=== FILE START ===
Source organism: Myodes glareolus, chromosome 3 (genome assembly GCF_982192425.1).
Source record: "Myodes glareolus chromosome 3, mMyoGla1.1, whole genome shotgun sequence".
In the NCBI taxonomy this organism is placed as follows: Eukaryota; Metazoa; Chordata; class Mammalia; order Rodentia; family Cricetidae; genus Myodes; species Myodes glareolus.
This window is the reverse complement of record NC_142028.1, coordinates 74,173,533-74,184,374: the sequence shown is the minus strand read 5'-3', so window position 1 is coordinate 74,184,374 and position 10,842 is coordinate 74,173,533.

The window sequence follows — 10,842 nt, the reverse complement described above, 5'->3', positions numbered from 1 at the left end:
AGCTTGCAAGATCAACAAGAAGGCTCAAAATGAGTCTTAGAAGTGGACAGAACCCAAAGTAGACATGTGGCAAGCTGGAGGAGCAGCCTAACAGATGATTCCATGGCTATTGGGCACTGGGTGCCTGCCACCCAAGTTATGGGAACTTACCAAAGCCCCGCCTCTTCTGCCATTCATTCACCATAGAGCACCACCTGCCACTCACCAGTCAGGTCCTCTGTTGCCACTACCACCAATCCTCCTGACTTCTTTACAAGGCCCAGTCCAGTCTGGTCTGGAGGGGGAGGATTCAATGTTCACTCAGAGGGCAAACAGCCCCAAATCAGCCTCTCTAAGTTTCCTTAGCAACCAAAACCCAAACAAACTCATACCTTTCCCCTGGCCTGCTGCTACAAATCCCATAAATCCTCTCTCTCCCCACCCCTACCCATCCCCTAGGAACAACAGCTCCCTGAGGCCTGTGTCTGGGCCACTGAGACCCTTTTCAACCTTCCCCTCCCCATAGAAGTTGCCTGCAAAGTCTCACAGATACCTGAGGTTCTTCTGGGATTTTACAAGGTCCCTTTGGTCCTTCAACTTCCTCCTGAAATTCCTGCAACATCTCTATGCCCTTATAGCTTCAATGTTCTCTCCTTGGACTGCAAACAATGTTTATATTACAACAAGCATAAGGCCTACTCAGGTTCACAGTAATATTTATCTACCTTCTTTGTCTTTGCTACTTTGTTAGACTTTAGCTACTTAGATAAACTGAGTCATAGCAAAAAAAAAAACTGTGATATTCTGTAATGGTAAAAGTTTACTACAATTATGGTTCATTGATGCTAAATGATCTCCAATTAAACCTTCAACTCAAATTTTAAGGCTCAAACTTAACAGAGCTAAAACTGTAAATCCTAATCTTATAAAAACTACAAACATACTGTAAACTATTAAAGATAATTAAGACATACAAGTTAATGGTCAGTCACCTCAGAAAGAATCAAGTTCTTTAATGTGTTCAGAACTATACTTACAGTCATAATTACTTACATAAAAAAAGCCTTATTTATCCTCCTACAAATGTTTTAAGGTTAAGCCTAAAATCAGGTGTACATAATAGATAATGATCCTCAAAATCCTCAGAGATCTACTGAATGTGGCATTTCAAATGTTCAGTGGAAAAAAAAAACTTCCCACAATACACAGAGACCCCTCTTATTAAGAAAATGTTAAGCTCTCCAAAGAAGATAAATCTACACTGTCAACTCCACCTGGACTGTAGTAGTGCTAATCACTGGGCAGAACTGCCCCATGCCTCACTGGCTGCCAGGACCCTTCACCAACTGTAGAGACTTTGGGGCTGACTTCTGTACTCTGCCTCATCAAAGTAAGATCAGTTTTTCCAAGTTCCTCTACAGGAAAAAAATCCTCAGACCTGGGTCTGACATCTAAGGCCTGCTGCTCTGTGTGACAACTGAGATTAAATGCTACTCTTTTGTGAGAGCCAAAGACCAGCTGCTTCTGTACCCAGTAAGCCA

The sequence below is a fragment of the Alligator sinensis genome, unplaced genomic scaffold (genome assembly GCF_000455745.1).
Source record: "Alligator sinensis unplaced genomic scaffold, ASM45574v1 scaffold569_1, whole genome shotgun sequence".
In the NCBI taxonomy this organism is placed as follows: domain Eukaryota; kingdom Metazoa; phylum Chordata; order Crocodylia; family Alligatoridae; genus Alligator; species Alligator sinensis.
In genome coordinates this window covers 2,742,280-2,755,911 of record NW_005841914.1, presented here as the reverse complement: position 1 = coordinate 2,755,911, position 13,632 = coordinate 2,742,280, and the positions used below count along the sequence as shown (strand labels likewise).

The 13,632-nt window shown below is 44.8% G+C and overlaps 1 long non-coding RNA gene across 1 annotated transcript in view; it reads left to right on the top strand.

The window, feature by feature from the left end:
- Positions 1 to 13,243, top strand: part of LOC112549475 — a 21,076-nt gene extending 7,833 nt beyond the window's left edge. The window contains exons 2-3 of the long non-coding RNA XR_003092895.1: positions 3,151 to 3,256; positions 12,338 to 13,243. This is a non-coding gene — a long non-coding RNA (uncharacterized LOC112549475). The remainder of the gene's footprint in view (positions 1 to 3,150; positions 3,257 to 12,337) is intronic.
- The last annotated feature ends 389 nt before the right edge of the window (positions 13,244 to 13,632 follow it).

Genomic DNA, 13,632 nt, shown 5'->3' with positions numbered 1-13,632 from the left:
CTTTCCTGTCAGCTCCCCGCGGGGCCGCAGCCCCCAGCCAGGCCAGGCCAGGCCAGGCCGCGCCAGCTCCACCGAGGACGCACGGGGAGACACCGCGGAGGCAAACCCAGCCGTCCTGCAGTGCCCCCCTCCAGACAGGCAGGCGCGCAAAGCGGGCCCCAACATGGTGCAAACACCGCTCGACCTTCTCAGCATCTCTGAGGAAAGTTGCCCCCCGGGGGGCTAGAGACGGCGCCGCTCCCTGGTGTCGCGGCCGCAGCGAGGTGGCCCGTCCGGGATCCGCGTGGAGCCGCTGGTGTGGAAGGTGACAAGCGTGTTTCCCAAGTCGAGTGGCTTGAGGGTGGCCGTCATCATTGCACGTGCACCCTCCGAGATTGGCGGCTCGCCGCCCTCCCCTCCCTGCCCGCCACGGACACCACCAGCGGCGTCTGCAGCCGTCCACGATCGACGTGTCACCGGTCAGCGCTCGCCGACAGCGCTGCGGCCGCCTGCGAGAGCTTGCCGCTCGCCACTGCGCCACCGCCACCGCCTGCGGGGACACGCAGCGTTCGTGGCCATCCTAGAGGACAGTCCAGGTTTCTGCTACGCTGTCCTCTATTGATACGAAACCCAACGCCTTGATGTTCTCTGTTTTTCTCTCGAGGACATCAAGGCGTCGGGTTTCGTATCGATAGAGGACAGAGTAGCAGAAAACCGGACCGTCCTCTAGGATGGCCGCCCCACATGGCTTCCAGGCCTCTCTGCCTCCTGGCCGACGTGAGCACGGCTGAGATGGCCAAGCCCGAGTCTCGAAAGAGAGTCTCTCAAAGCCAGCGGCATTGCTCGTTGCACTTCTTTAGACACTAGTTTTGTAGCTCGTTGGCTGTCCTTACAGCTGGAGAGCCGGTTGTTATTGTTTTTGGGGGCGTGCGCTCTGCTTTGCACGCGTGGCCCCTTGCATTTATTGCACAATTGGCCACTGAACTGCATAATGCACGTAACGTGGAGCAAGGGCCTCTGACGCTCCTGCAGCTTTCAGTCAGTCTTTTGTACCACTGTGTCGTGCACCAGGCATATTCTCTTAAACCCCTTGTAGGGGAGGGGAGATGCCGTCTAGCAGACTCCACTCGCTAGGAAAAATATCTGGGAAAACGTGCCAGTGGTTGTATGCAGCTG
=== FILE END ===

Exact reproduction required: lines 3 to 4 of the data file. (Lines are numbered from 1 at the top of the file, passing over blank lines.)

In the NCBI taxonomy this organism is placed as follows: Eukaryota; Metazoa; Chordata; class Mammalia; order Rodentia; family Cricetidae; genus Myodes; species Myodes glareolus.
This window is the reverse complement of record NC_142028.1, coordinates 74,173,533-74,184,374: the sequence shown is the minus strand read 5'-3', so window position 1 is coordinate 74,184,374 and position 10,842 is coordinate 74,173,533.